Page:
The Italian Passeggiata

Enjoy a traditional stroll like the Italians do

The Italian Passeggiata
The Italian Passeggiata

Have you ever heard of "la passeggiata" in Italy?
It translates literally to "the stroll" and is a traditional cultural institution throughout Italy.
Usually taking place in the evenings either before dinner around aperitivo time, the Italian passeggiata is a great way to get to know Sorrento better and enjoy a local pastime.

What is the Italian passeggiata?

The passeggiata is an Italian cultural tradition, especially in small towns.
It's a place for local residents to come out of their homes to "see and be seen," to visit with their neighbors and friends, and to get a bit of healthy exercise and Mediterranean fresh air in the process.

The typical passeggiata can last for hours, strolling leisurely up and down the same main street or winding through smaller lanes. Most towns have a typical road that's well known for the evening passeggiata, typically between the hours of 5 pm to 8 pm. Another tradition is the weekend passeggiata, which can take place before or after the big traditional Sunday lunch.
Saturdays are a great day for a passeggiata along with window shopping and people-watching.

Where can I go for la passeggiata in Sorrento?

Sorrento comes to life when locals and visitors enjoy the traditional ritual of the passeggiata.
Since the passeggiata usually takes place in the town's biggest and broadest main street, in Sorrento you should definitely head to Corso Italia. Corso Italia is a long street that crosses all of Sorrento's main center.

Corso Italia and Piazza Tasso

Corso Italia, Sorrento's main shopping street, leads directly to Piazza Tasso, which is the largest and most central square in town. This part of Corso Italia is fully pedestrian-only, so it's ideal for a leisurely stroll without having to worry about traffic and cars.

A perfectly easy route is going up and down Corso Italia to Via San Cesareo, one of the oldest streets in town.

Our favorite gelato
As you enjoy your passeggiata, take time to window shop and maybe even stop for an aperitivo, a caffè, or a gelato.
One of our favorite gelato shops is Raki, on via San Cesareo.

Aperitivo Time
Two of our favorite bars in Sorrento that are perfect for an aperitivo during your passeggiata are Syrenuse and Bar del Carmine, both in Piazza Tasso. If you want to do some serious people watching during the passeggiata time, head to Fauno Bar.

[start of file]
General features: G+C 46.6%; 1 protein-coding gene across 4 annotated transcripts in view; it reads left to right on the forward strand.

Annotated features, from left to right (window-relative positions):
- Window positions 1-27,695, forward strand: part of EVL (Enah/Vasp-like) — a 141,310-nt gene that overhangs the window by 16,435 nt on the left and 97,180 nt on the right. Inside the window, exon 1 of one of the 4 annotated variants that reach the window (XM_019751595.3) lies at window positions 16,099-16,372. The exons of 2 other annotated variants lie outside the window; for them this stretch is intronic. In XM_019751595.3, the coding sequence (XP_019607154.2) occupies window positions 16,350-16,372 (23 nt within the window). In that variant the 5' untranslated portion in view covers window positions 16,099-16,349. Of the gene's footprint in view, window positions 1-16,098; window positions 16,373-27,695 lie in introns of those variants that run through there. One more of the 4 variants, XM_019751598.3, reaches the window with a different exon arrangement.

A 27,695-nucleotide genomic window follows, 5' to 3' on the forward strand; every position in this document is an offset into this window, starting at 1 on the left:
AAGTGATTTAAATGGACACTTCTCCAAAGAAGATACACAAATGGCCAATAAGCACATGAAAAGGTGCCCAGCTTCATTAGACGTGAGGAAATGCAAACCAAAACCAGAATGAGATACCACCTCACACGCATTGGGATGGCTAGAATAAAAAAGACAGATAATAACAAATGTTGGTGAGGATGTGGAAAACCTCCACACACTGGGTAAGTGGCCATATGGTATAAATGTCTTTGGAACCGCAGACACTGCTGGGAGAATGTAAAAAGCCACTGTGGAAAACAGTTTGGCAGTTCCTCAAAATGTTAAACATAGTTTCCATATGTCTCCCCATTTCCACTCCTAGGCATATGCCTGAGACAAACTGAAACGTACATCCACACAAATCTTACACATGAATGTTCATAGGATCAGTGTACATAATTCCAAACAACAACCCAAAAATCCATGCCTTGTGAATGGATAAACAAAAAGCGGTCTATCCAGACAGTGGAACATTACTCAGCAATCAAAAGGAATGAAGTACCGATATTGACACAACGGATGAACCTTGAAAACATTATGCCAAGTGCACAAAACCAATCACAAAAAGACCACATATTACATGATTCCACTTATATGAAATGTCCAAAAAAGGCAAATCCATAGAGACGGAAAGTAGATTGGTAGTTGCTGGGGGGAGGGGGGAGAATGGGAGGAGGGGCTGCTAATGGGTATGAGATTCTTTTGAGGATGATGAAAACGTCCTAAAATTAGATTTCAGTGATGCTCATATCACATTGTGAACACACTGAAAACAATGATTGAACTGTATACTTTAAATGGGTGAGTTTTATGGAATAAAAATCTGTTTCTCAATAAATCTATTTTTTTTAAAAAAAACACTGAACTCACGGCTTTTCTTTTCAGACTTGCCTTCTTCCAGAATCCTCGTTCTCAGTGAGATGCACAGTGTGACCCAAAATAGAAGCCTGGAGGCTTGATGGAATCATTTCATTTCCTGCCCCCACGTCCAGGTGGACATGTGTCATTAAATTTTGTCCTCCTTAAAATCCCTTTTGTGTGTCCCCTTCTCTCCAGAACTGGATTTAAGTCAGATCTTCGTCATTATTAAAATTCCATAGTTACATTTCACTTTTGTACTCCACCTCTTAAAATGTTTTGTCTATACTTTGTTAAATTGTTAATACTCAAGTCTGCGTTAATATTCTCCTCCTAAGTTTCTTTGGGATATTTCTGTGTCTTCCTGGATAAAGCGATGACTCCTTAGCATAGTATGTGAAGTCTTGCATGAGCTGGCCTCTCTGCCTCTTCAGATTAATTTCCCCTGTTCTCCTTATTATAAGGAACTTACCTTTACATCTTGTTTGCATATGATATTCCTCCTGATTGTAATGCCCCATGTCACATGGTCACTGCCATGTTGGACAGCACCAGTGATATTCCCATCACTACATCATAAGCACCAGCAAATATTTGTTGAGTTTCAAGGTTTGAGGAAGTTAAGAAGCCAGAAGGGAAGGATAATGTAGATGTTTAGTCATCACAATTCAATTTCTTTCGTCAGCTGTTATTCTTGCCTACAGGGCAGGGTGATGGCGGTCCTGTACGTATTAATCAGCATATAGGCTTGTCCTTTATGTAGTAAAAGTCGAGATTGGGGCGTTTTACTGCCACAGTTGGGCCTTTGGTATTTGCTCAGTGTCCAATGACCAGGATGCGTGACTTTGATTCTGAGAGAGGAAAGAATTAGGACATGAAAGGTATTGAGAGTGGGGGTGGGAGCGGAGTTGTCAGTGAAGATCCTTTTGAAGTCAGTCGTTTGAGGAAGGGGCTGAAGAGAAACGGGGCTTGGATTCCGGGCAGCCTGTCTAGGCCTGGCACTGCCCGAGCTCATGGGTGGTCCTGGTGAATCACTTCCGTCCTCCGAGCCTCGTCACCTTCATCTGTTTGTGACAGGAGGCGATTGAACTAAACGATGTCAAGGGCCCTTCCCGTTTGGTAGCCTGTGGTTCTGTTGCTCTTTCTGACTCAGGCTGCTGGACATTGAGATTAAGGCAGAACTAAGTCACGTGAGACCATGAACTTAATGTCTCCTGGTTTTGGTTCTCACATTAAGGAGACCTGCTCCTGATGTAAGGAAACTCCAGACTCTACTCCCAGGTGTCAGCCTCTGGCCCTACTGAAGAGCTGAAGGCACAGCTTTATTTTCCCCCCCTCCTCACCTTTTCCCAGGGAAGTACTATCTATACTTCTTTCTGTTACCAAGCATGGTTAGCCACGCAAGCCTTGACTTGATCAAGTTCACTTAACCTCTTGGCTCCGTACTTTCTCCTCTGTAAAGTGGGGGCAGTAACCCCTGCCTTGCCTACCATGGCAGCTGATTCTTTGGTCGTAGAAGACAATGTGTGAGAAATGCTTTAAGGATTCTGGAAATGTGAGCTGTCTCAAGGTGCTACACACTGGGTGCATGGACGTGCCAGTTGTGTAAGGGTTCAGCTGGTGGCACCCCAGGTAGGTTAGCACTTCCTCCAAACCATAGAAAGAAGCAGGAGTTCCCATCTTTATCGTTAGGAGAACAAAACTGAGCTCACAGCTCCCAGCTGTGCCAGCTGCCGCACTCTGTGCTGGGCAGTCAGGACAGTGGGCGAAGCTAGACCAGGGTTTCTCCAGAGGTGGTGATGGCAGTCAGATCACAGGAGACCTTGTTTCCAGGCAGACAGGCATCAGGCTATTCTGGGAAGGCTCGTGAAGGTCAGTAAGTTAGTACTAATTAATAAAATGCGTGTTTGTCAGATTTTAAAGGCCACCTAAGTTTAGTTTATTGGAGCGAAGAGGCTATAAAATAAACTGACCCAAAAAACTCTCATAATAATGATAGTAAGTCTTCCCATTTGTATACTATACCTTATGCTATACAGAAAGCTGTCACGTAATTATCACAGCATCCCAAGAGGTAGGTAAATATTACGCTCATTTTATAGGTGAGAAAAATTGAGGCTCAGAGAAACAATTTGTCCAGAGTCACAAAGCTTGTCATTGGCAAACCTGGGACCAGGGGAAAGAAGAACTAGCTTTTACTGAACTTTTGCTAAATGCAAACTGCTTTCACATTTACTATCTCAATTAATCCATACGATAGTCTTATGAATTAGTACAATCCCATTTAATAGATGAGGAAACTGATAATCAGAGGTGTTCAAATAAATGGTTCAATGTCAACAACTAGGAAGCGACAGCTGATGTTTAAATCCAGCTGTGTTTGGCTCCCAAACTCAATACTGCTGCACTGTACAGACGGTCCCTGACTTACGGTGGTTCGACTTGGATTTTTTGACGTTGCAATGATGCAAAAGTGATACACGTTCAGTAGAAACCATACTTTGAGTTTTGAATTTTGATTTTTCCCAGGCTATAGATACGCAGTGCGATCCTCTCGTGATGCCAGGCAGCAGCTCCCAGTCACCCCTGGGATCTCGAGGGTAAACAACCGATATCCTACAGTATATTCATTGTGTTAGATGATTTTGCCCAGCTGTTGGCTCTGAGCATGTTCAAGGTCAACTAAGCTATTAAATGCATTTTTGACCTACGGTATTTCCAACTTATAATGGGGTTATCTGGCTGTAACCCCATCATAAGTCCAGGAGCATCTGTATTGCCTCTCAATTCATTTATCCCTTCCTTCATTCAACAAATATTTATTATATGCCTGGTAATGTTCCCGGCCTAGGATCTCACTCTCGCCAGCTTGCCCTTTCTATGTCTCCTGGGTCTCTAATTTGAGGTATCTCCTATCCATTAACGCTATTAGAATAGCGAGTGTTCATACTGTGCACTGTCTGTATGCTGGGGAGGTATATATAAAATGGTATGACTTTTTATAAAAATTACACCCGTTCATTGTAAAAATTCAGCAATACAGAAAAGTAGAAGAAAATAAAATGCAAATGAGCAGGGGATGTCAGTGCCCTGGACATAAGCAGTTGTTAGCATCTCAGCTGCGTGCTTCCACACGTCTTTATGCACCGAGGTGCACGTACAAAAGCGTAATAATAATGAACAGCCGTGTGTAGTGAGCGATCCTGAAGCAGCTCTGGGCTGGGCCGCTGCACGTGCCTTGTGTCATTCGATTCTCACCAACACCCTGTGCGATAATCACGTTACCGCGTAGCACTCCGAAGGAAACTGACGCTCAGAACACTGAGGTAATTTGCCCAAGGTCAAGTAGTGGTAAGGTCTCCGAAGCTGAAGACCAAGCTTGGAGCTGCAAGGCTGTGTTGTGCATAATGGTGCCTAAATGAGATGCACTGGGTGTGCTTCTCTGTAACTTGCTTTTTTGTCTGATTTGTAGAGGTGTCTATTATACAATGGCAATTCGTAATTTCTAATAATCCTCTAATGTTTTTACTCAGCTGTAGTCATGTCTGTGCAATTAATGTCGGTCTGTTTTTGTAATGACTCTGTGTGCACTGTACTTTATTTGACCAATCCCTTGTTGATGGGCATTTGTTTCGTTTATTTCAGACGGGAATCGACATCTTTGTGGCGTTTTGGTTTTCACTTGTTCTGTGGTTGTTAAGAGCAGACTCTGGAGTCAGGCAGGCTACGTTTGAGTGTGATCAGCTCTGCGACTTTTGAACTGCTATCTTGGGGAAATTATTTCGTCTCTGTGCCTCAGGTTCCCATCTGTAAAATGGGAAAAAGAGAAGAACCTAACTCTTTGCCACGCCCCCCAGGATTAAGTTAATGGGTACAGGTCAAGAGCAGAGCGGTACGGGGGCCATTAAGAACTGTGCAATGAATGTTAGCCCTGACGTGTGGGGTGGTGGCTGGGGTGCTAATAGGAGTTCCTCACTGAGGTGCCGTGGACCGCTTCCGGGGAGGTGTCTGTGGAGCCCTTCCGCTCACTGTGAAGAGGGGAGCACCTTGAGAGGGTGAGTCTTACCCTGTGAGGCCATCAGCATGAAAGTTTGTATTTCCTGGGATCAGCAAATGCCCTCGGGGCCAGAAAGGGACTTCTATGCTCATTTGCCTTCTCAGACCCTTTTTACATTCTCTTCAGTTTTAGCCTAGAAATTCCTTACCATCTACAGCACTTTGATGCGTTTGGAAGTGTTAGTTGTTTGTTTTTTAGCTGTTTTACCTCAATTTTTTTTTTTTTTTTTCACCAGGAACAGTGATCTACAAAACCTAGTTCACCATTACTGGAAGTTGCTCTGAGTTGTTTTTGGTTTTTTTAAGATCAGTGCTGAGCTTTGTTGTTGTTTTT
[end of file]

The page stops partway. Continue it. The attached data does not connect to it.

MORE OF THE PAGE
Cafés and Bars in Sorrento

If you want to so some shopping during your passeggiata, Corso Italia is the place, with many luxury boutiques as well as other local shops. During the summer, most shops stay open late.

Another site to visit during your passeggiata is the Sorrento Cathedral (Cattedrale dei Santi Filippo e Giacomo) also known as the Duomo.

Insider Tips: Self-guided Sorrento walking tour

Christmas in Sorrento
Corso Italia in Sorrento is crowded on weekends and, during the Christmas period, there is a cult of the passeggiata here, among the Christmas lights and colors.

Where else can I go for a passeggiata on the Amalfi Coast?

If you're going to be traveling throughout the towns and islands of the Amalfi Coast, make sure you partake in the evening stroll in each of the locations you visit. Here are our pointers for the best spots to see and be seen throughout the area.

The most famous place to see and be seen on Capri is most definitely Via Camerelle, the island's chic destination for luxury shopping. Get ready for some iconic people-watching on your stroll, and don't be surprised if you spot a famous face!

Via Pasitea is the place to be for a passeggiata when you're in Positano. The only street that goes through town, it's a wide pedestrian lane that takes you along the cliff and down to the water, with lots of local boutiques lining the way.

When visiting Amalfi, the best place for an evening passeggiata is the street in front of the town's cathedral, which is located in Piazza Duomo. You can stop for a drink in one of the elegant outdoor bars in the square, and browse the shops and stands filled with colorful local ceramics and Amalfi Coast food specialties.

Even the large city of Naples has its special place for the passeggiata, Via Toledo. This street dates all the way back to the year 1536 and is just over 1 km long, running from Piazza Dante to Piazza Trieste e Trento.
Via Toledo is one of the most famous streets in Naples and is full of shopping and important tourist sites such as Teatro San Carlo, the Palazzo Reale di Napoli (Royal Palace), and one of the city's most famous public squares, Piazza del Plebiscito.